Born in the rookeries, the hard life is something Jones is all too familiar with. Saved as a young boy, he was trained to be a spy, one of the best–elite, in fact. He now spends his days serving His Majesty in espionage, hunting rogue spies.His latest assignment, though, has him tracking a fellow spy…
Cat Ashdown is a baroness. Nothing is more important than protecting five hundred years of heritage. She knows every detail of every estate that commands the largest income in Britain— yet her father placed her inheritance in trust to her uncle who is forcing her to marry a man she has no desire for. The baroness’s battle against law and convention leads her to Jones and results that are surprising … and possibly unwanted.
The Lady and Mr. Jones, the fourth and final (I think?) book in Alyssa Alexander’s A Spy in the Ton series turns the spotlight on the eponymous Jones, a secondary character in previous books and a member of the elite spy ring that includes Shadow, Angel and the Flower. Picking up some of the threads laid out in the previous book, A Dance with Seduction, Ms. Alexander has crafted a tender cross-class romance which plays out alongside an engaging suspense plot which sets spy against spy in a perilous, high-stakes game of cat-and-mouse. I enjoyed the book and the characters, although the ending is a little weak and brought my final grade down a notch.
Jones – who doesn’t appear to have any other names – is a lad from the streets; an orphan from the rookeries who was plucked from poverty and trained by the best of the best in the art of spycraft. Deeply loyal and honourable to a fault, Jones is so discreet, skilful and efficient that he is the man his superiors turn to when they need to keep an eye on one of their own. In A Dance with Seduction, we met the Flower and her handler, Henry, Lord Wycombe, another member of Britain’s intricate network of spies and informants. As the story progressed, it became clear that Wycombe was involved with something underhand and that his position had become compromised in some way – and now, Jones is assigned to keep watch on him and discover the truth about his activities and allegiances.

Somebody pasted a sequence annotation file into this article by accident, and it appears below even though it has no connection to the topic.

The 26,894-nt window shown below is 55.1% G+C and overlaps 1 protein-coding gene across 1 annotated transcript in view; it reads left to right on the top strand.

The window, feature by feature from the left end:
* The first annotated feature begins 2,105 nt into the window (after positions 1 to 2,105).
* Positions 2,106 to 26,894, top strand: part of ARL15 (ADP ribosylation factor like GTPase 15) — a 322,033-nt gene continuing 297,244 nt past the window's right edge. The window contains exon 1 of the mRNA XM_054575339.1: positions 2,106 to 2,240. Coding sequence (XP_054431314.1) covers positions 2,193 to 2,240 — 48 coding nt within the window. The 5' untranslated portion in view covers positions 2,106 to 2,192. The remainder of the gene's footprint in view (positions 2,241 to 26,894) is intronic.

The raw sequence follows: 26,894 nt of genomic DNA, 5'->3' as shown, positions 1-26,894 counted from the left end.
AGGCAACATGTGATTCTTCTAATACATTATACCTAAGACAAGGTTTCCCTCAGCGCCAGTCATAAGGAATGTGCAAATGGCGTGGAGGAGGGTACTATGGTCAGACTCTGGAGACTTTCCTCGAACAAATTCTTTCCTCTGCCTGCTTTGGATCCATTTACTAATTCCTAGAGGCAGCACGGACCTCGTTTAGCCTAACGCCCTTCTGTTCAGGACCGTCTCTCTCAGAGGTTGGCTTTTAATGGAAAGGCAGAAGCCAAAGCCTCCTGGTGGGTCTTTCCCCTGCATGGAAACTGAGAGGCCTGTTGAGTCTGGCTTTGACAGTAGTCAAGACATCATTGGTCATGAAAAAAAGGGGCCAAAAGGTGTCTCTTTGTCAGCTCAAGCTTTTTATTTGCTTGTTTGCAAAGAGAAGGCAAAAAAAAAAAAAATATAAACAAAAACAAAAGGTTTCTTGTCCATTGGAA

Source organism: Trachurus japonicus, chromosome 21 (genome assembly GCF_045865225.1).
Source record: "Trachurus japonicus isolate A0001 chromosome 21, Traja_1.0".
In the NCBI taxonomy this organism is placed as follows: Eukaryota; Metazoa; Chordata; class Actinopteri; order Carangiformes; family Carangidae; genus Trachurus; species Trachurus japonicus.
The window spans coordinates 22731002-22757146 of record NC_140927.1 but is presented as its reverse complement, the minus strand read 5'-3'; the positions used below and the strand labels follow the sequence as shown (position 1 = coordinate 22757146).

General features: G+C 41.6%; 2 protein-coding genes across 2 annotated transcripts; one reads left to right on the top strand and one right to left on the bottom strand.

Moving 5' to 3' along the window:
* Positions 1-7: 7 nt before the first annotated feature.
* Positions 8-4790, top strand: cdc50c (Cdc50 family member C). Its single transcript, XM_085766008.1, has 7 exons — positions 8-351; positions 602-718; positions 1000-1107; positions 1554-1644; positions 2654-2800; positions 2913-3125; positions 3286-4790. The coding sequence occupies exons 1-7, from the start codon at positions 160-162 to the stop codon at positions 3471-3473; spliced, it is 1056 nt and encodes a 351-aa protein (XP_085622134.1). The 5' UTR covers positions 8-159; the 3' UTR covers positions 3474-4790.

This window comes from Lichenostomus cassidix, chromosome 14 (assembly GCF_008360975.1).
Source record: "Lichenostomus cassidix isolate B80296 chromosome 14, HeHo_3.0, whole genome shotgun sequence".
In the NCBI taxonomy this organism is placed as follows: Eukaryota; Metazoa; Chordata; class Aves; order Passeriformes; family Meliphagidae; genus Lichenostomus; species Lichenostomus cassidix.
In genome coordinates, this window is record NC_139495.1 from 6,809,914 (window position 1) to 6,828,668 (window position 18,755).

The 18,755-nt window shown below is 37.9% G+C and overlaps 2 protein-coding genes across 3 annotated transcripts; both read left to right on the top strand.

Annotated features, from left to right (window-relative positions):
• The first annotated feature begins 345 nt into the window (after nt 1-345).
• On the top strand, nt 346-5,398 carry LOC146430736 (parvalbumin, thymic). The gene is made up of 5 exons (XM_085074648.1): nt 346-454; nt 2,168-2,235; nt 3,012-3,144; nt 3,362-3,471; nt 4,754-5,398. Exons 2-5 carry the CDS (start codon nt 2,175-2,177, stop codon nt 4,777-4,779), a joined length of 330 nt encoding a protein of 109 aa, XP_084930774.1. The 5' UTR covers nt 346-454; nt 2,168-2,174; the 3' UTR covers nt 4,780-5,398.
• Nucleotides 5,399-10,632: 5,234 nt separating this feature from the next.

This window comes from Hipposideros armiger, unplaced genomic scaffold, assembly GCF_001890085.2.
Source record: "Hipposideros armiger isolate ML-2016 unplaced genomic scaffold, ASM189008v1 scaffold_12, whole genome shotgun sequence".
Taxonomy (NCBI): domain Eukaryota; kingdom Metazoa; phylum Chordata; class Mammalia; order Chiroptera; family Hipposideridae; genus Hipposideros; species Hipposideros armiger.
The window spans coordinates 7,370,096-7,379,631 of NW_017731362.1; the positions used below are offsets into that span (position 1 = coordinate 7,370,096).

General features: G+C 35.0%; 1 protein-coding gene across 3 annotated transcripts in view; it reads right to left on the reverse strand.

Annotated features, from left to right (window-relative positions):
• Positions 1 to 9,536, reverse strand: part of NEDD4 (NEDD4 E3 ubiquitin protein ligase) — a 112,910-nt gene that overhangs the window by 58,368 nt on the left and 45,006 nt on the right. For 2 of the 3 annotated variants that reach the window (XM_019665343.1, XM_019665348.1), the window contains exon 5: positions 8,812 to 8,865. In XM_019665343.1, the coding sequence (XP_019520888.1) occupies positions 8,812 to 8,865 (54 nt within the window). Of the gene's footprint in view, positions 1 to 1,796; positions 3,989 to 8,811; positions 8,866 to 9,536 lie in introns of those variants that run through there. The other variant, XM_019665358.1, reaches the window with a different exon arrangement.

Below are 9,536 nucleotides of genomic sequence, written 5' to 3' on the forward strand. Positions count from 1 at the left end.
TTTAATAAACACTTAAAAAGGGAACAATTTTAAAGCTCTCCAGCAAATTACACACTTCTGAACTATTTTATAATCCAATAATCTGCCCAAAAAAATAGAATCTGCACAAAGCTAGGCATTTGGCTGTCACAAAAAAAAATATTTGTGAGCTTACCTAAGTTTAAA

Lady Mary Elizabeth Frances Catherine Ashdown, the Baroness Worthington, is one of the richest women in England – or she would be if her late father hadn’t tied up her money in such a way that she is dependent on her guardian – her uncle, Viscount Wycombe – until she marries or reaches her thirty-fifth birthday. Cat is one of the few women in England to bear a title in her own right (the barony is over five hundred years old, and as is the case with some of the oldest titles, can be held by a female) and she takes her responsibilities to her title and those who depend on her very seriously. But her requests for funds to make improvements and repairs to the estate at Ashdown Abbey are continually blocked by her uncle and trustees and she is increasingly suspicious of Wycombe’s motives. She’s also furious, but her uncle is a dangerous and unpleasant man and she knows better than to reveal her feelings; instead she decides to pay for the repairs to her tenants’ cottages using her allowance. Well aware that not all the servants at Worthington House are loyal to her, Cat slips from the house in order to post her letter of instruction to her steward – but on the way back, is accosted by a ruffian who tries to abduct her.
You can read the rest of this review at All About Romance